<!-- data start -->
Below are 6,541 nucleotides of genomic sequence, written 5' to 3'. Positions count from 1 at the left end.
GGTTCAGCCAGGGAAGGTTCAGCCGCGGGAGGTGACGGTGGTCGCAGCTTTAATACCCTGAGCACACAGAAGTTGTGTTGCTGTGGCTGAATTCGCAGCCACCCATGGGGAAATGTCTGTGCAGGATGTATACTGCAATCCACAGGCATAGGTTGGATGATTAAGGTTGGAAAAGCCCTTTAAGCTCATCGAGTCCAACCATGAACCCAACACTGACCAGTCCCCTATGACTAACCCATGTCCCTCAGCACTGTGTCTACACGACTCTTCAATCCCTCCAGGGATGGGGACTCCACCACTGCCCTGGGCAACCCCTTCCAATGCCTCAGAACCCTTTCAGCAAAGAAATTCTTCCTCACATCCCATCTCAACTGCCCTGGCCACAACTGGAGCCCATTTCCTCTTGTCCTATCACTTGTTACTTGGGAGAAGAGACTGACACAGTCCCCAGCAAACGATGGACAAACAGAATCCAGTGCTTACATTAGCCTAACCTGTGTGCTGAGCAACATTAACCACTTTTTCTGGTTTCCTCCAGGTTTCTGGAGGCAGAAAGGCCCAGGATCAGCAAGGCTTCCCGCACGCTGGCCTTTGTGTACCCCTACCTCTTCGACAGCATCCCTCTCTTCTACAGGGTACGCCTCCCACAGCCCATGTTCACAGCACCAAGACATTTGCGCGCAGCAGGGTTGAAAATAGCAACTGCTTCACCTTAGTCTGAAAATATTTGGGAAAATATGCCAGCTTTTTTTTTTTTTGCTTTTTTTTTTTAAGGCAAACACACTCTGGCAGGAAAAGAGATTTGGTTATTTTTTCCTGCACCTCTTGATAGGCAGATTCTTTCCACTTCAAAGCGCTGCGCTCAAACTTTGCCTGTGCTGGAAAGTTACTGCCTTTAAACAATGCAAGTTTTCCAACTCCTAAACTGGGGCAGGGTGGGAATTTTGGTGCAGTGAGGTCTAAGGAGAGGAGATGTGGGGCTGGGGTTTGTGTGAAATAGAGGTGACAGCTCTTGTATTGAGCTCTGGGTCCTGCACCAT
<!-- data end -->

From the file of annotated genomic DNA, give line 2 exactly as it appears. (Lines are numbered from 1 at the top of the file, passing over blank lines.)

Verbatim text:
GGTTCAGCCAGGGAAGGTTCAGCCGCGGGAGGTGACGGTGGTCGCAGCTTTAATACCCTGAGCACACAGAAGTTGTGTTGCTGTGGCTGAATTCGCAGCCACCCATGGGGAAATGTCTGTGCAGGATGTATACTGCAATCCACAGGCATAGGTTGGATGATTAAGGTTGGAAAAGCCCTTTAAGCTCATCGAGTCCAACCATGAACCCAACACTGACCAGTCCCCTATGACTAACCCATGTCCCTCAGCACTGTGTCTACACGACTCTTCAATCCCTCCAGGGATGGGGACTCCACCACTGCCCTGGGCAACCCCTTCCAATGCCTCAGAACCCTTTCAGCAAAGAAATTCTTCCTCACATCCCATCTCAACTGCCCTGGCCACAACTGGAGCCCATTTCCTCTTGTCCTATCACTTGTTACTTGGGAGAAGAGACTGACACAGTCCCCAGCAAACGATGGACAAACAGAATCCAGTGCTTACATTAGCCTAACCTGTGTGCTGAGCAACATTAACCACTTTTTCTGGTTTCCTCCAGGTTTCTGGAGGCAGAAAGGCCCAGGATCAGCAAGGCTTCCCGCACGCTGGCCTTTGTGTACCCCTACCTCTTCGACAGCATCCCTCTCTTCTACAGGGTACGCCTCCCACAGCCCATGTTCACAGCACCAAGACATTTGCGCGCAGCAGGGTTGAAAATAGCAACTGCTTCACCTTAGTCTGAAAATATTTGGGAAAATATGCCAGCTTTTTTTTTTTTTGCTTTTTTTTTTTAAGGCAAACACACTCTGGCAGGAAAAGAGATTTGGTTATTTTTTCCTGCACCTCTTGATAGGCAGATTCTTTCCACTTCAAAGCGCTGCGCTCAAACTTTGCCTGTGCTGGAAAGTTACTGCCTTTAAACAATGCAAGTTTTCCAACTCCTAAACTGGGGCAGGGTGGGAATTTTGGTGCAGTGAGGTCTAAGGAGAGGAGATGTGGGGCTGGGGTTTGTGTGAAATAGAGGTGACAGCTCTTGTATTGAGCTCTGGGTCCTGCACCAT